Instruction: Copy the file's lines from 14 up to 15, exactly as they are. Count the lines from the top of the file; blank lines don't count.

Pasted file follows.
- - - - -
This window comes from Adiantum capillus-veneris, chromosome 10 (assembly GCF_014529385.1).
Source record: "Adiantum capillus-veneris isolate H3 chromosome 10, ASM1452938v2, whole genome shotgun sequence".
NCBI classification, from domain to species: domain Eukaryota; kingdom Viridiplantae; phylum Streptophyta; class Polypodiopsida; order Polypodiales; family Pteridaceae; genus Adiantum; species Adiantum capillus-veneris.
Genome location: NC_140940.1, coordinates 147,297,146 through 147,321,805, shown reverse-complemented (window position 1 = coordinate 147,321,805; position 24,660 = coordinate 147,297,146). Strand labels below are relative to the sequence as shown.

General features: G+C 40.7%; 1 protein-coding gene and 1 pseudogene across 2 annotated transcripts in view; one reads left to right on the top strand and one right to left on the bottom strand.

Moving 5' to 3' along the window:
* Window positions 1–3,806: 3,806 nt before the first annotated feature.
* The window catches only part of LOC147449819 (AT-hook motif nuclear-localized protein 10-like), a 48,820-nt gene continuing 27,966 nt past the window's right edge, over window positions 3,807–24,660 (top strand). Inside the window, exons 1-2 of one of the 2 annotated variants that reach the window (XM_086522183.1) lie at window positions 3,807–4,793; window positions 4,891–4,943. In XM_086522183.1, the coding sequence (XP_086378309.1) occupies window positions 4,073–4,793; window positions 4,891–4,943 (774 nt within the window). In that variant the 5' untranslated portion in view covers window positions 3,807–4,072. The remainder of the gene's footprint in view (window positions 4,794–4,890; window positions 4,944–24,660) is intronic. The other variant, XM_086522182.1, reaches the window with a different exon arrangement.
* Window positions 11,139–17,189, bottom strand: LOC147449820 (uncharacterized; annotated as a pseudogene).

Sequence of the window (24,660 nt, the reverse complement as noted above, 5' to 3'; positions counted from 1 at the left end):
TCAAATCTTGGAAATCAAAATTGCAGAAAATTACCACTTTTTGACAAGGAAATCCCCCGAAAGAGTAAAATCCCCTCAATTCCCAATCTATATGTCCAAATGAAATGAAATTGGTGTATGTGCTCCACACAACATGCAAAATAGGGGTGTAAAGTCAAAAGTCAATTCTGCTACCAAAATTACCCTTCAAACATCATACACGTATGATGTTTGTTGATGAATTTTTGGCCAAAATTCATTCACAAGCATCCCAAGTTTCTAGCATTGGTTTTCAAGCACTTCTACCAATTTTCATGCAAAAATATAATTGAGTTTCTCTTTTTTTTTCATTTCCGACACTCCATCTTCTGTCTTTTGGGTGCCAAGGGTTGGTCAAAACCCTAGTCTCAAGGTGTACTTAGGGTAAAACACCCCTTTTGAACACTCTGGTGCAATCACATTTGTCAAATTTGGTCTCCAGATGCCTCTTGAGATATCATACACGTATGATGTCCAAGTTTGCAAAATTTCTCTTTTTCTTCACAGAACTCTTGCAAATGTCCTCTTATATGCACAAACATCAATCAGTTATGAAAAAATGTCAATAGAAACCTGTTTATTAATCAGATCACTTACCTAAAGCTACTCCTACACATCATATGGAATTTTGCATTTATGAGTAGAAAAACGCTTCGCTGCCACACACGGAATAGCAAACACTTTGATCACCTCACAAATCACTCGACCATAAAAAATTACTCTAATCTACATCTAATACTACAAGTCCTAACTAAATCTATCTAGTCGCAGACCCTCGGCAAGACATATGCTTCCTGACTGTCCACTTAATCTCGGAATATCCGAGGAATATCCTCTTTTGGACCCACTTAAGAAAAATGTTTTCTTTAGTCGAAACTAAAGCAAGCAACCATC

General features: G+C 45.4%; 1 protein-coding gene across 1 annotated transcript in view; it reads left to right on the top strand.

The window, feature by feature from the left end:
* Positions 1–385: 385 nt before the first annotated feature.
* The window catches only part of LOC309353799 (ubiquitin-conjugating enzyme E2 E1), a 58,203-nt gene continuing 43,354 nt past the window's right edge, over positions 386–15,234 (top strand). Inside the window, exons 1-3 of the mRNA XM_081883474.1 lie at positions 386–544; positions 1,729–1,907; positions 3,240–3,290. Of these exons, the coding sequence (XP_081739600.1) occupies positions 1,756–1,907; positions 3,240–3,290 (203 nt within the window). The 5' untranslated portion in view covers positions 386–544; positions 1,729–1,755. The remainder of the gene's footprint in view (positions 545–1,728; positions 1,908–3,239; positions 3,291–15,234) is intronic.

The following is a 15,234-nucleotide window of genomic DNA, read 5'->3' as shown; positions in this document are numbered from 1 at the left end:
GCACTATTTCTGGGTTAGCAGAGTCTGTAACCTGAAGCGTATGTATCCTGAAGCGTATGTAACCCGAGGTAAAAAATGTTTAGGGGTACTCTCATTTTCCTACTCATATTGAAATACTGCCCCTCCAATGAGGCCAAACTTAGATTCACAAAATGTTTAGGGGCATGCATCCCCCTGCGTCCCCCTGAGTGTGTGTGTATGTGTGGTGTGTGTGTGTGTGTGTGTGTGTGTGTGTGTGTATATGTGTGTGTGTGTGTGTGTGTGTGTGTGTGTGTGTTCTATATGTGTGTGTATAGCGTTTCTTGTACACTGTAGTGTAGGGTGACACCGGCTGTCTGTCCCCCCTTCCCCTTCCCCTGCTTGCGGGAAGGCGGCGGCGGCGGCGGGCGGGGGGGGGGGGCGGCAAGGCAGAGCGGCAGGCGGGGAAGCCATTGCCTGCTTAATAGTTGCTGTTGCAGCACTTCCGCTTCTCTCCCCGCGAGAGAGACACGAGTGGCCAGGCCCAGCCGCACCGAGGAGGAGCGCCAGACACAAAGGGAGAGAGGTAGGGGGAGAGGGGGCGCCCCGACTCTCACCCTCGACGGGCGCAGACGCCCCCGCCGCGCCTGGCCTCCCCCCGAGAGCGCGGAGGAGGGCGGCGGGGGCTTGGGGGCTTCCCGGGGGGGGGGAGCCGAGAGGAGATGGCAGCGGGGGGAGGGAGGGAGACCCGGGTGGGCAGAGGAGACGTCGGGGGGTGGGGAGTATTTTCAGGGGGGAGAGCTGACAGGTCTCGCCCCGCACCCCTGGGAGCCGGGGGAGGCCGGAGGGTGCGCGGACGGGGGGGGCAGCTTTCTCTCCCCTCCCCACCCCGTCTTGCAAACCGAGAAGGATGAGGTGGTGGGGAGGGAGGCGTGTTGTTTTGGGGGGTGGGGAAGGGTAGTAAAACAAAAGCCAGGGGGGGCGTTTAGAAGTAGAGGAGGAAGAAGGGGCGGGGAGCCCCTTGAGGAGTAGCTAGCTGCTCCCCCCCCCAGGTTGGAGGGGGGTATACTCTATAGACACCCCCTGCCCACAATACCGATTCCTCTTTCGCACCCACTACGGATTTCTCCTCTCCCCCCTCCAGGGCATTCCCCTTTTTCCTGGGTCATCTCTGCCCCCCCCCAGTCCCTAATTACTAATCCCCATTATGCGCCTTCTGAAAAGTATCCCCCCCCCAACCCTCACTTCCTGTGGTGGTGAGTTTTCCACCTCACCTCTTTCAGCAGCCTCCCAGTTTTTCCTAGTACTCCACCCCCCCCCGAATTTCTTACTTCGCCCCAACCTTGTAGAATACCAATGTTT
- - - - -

* Positions 1–385: 385 nt before the first annotated feature.
* The window catches only part of LOC309353799 (ubiquitin-conjugating enzyme E2 E1), a 58,203-nt gene continuing 43,354 nt past the window's right edge, over positions 386–15,234 (top strand). Inside the window, exons 1-3 of the mRNA XM_081883474.1 lie at positions 386–544; positions 1,729–1,907; positions 3,240–3,290. Of these exons, the coding sequence (XP_081739600.1) occupies positions 1,756–1,907; positions 3,240–3,290 (203 nt within the window). The 5' untranslated portion in view covers positions 386–544; positions 1,729–1,755. The remainder of the gene's footprint in view (positions 545–1,728; positions 1,908–3,239; positions 3,291–15,234) is intronic.